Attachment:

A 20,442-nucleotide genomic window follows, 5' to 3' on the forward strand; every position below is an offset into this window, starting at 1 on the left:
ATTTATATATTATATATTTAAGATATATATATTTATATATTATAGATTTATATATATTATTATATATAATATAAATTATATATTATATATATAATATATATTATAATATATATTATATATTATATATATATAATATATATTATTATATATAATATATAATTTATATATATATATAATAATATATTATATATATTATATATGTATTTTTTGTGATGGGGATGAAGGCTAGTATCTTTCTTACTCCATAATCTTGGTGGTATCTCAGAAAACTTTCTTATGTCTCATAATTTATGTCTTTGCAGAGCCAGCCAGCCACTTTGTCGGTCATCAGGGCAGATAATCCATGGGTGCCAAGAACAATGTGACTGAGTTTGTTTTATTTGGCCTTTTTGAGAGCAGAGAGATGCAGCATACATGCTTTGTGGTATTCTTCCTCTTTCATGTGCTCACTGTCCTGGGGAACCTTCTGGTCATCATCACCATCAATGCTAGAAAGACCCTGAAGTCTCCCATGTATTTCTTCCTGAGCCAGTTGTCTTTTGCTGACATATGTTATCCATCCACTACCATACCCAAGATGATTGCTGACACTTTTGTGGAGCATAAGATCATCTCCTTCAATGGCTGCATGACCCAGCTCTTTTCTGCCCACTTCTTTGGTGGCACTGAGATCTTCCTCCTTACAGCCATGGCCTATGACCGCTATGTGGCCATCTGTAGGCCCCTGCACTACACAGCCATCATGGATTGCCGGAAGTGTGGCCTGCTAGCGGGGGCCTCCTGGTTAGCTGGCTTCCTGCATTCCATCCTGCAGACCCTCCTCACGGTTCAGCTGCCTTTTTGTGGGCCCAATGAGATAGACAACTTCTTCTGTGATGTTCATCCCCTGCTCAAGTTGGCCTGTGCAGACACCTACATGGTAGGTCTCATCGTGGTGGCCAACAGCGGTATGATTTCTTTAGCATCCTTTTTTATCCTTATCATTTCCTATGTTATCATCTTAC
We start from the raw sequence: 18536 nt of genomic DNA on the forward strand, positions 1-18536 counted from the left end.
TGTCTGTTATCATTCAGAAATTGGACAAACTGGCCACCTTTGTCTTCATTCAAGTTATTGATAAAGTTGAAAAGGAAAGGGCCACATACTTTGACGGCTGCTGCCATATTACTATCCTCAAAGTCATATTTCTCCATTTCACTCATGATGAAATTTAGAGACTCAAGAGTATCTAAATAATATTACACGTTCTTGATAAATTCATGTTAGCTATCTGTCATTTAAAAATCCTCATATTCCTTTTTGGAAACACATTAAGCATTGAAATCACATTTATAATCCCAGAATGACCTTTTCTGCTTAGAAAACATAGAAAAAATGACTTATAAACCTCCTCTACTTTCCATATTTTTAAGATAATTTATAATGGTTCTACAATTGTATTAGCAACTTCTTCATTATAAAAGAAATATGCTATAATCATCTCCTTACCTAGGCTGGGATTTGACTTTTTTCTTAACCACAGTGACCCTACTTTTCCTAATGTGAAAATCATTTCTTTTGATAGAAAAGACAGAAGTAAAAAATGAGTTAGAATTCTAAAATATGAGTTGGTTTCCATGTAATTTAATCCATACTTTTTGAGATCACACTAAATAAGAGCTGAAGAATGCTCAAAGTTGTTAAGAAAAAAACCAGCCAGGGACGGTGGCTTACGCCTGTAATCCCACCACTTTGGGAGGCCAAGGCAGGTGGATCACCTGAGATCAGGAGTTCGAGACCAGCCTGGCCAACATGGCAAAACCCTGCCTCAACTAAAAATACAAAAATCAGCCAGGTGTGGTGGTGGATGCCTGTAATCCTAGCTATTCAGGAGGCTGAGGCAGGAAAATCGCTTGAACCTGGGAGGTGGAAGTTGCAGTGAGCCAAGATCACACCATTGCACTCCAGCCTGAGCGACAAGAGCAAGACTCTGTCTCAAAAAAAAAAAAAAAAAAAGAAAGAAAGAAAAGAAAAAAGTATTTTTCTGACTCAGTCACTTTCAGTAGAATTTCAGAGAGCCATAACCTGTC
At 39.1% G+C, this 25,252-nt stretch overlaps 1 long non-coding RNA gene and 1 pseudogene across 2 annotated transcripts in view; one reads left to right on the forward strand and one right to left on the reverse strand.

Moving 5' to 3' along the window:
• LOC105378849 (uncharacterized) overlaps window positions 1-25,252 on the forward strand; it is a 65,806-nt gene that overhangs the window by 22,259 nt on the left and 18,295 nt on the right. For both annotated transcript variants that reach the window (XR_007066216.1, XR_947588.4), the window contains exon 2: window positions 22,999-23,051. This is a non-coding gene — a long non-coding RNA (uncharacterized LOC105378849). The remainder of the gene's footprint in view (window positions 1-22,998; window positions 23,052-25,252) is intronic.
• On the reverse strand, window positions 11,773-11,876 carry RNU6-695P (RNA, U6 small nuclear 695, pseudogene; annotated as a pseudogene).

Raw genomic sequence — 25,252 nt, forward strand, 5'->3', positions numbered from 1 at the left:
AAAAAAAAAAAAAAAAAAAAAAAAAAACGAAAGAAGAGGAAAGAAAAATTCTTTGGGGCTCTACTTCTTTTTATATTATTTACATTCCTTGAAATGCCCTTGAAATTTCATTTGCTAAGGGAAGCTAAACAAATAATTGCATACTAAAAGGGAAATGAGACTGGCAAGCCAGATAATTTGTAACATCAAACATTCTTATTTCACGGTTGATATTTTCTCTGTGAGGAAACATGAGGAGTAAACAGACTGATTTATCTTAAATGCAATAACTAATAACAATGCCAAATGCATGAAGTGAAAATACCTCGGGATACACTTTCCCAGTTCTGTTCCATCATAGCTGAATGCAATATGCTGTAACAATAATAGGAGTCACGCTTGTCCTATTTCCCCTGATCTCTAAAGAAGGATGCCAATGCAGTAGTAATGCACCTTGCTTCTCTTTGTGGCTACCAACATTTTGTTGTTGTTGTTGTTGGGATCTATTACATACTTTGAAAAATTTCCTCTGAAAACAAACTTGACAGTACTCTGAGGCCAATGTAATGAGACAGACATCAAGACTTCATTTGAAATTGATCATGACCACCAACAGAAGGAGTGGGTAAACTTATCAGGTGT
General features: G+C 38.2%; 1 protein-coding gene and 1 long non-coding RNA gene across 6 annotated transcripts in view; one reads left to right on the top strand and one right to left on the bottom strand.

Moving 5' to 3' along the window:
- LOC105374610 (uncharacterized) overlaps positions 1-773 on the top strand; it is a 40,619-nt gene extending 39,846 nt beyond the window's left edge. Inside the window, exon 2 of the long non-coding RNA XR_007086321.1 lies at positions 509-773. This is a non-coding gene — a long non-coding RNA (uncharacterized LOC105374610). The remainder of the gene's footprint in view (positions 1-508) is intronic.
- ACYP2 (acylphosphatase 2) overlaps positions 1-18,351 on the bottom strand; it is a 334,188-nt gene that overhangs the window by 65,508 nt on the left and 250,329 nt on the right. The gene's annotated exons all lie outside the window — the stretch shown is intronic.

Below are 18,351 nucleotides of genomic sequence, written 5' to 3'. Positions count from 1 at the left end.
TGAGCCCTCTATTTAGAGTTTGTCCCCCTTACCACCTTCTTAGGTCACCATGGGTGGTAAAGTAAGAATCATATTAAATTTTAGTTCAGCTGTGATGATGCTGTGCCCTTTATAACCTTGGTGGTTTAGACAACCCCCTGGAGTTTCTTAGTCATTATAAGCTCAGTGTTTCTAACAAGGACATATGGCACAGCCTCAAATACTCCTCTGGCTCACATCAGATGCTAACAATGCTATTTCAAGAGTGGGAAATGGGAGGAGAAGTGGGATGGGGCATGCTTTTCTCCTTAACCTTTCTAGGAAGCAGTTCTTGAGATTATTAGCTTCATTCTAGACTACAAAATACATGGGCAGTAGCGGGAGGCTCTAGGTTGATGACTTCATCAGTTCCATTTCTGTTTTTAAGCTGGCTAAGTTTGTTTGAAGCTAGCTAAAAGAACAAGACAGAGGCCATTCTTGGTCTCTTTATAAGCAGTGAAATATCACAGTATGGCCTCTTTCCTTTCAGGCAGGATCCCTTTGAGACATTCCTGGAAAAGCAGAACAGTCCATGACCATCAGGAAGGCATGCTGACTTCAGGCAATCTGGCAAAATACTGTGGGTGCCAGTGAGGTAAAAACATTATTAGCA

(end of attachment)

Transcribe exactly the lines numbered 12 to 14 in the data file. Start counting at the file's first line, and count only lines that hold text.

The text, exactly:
Moving 5' to 3' along the window:
- LOC105374610 (uncharacterized) overlaps positions 1-773 on the top strand; it is a 40,619-nt gene extending 39,846 nt beyond the window's left edge. Inside the window, exon 2 of the long non-coding RNA XR_007086321.1 lies at positions 509-773. This is a non-coding gene — a long non-coding RNA (uncharacterized LOC105374610). The remainder of the gene's footprint in view (positions 1-508) is intronic.
- ACYP2 (acylphosphatase 2) overlaps positions 1-18,351 on the bottom strand; it is a 334,188-nt gene that overhangs the window by 65,508 nt on the left and 250,329 nt on the right. The gene's annotated exons all lie outside the window — the stretch shown is intronic.